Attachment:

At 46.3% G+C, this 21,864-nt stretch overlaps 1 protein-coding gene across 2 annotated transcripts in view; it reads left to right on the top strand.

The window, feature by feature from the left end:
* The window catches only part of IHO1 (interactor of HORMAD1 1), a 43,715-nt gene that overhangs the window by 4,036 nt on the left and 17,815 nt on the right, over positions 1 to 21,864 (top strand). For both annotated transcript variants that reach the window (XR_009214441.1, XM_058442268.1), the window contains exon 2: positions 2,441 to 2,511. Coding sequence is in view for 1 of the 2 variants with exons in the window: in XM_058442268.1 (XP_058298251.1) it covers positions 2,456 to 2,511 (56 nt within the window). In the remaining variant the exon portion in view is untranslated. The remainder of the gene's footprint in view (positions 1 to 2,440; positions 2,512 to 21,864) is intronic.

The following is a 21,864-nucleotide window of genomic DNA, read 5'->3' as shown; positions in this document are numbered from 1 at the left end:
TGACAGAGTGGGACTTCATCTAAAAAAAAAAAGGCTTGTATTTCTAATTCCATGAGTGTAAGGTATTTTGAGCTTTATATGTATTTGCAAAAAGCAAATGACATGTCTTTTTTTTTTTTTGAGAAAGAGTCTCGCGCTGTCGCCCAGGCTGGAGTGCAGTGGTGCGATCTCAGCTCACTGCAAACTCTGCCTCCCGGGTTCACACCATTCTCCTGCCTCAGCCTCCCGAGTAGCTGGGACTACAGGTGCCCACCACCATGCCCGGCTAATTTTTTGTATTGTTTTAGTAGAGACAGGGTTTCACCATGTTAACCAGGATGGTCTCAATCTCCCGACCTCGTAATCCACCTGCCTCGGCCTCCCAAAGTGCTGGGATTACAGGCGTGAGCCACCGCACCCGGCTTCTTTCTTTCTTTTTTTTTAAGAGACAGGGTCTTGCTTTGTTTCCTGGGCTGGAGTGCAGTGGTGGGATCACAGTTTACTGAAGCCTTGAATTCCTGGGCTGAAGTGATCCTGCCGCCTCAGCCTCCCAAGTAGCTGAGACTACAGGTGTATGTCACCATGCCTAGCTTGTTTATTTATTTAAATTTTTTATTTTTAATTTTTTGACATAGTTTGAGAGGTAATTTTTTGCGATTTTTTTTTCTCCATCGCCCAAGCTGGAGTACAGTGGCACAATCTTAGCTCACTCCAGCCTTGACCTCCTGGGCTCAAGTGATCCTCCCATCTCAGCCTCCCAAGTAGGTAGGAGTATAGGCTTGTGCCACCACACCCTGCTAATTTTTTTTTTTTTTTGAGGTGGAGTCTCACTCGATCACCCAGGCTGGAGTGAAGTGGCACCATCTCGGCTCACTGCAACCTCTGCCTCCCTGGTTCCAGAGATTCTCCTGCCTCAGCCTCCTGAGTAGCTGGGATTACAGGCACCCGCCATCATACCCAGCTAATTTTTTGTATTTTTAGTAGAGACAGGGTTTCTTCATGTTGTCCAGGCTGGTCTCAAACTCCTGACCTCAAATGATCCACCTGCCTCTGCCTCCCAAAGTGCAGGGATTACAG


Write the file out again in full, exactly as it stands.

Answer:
At 46.3% G+C, this 21,864-nt stretch overlaps 1 protein-coding gene across 2 annotated transcripts in view; it reads left to right on the top strand.

The window, feature by feature from the left end:
* The window catches only part of IHO1 (interactor of HORMAD1 1), a 43,715-nt gene that overhangs the window by 4,036 nt on the left and 17,815 nt on the right, over positions 1 to 21,864 (top strand). For both annotated transcript variants that reach the window (XR_009214441.1, XM_058442268.1), the window contains exon 2: positions 2,441 to 2,511. Coding sequence is in view for 1 of the 2 variants with exons in the window: in XM_058442268.1 (XP_058298251.1) it covers positions 2,456 to 2,511 (56 nt within the window). In the remaining variant the exon portion in view is untranslated. The remainder of the gene's footprint in view (positions 1 to 2,440; positions 2,512 to 21,864) is intronic.

The following is a 21,864-nucleotide window of genomic DNA, read 5'->3' as shown; positions in this document are numbered from 1 at the left end:
TGACAGAGTGGGACTTCATCTAAAAAAAAAAAGGCTTGTATTTCTAATTCCATGAGTGTAAGGTATTTTGAGCTTTATATGTATTTGCAAAAAGCAAATGACATGTCTTTTTTTTTTTTTGAGAAAGAGTCTCGCGCTGTCGCCCAGGCTGGAGTGCAGTGGTGCGATCTCAGCTCACTGCAAACTCTGCCTCCCGGGTTCACACCATTCTCCTGCCTCAGCCTCCCGAGTAGCTGGGACTACAGGTGCCCACCACCATGCCCGGCTAATTTTTTGTATTGTTTTAGTAGAGACAGGGTTTCACCATGTTAACCAGGATGGTCTCAATCTCCCGACCTCGTAATCCACCTGCCTCGGCCTCCCAAAGTGCTGGGATTACAGGCGTGAGCCACCGCACCCGGCTTCTTTCTTTCTTTTTTTTTAAGAGACAGGGTCTTGCTTTGTTTCCTGGGCTGGAGTGCAGTGGTGGGATCACAGTTTACTGAAGCCTTGAATTCCTGGGCTGAAGTGATCCTGCCGCCTCAGCCTCCCAAGTAGCTGAGACTACAGGTGTATGTCACCATGCCTAGCTTGTTTATTTATTTAAATTTTTTATTTTTAATTTTTTGACATAGTTTGAGAGGTAATTTTTTGCGATTTTTTTTTCTCCATCGCCCAAGCTGGAGTACAGTGGCACAATCTTAGCTCACTCCAGCCTTGACCTCCTGGGCTCAAGTGATCCTCCCATCTCAGCCTCCCAAGTAGGTAGGAGTATAGGCTTGTGCCACCACACCCTGCTAATTTTTTTTTTTTTTTGAGGTGGAGTCTCACTCGATCACCCAGGCTGGAGTGAAGTGGCACCATCTCGGCTCACTGCAACCTCTGCCTCCCTGGTTCCAGAGATTCTCCTGCCTCAGCCTCCTGAGTAGCTGGGATTACAGGCACCCGCCATCATACCCAGCTAATTTTTTGTATTTTTAGTAGAGACAGGGTTTCTTCATGTTGTCCAGGCTGGTCTCAAACTCCTGACCTCAAATGATCCACCTGCCTCTGCCTCCCAAAGTGCAGGGATTACAG